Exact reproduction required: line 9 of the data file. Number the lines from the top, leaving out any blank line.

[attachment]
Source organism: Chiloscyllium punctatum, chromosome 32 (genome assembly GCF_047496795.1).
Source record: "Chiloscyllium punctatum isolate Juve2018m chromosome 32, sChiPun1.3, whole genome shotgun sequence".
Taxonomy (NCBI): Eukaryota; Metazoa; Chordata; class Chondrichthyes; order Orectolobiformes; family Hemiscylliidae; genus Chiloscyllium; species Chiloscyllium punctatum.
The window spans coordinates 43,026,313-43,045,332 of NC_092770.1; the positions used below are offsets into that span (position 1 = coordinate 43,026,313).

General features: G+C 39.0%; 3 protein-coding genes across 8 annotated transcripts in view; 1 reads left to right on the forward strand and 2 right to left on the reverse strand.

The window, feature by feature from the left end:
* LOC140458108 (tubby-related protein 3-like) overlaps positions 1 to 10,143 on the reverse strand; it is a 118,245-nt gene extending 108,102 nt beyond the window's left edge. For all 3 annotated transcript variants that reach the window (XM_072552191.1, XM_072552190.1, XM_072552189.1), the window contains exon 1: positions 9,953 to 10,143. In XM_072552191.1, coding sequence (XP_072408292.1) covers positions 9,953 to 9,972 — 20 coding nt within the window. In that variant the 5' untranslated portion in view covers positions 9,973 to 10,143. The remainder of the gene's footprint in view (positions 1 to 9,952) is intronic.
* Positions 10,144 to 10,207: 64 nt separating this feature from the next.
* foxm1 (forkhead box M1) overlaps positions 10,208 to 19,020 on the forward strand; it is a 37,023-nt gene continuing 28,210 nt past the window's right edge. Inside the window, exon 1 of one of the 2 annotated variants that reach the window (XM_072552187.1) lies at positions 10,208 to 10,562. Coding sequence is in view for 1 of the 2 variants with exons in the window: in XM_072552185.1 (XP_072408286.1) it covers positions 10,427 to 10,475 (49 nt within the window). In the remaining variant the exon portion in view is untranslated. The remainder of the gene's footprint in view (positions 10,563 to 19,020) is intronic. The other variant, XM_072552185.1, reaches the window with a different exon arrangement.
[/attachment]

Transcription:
* foxm1 (forkhead box M1) overlaps positions 10,208 to 19,020 on the forward strand; it is a 37,023-nt gene continuing 28,210 nt past the window's right edge. Inside the window, exon 1 of one of the 2 annotated variants that reach the window (XM_072552187.1) lies at positions 10,208 to 10,562. Coding sequence is in view for 1 of the 2 variants with exons in the window: in XM_072552185.1 (XP_072408286.1) it covers positions 10,427 to 10,475 (49 nt within the window). In the remaining variant the exon portion in view is untranslated. The remainder of the gene's footprint in view (positions 10,563 to 19,020) is intronic. The other variant, XM_072552185.1, reaches the window with a different exon arrangement.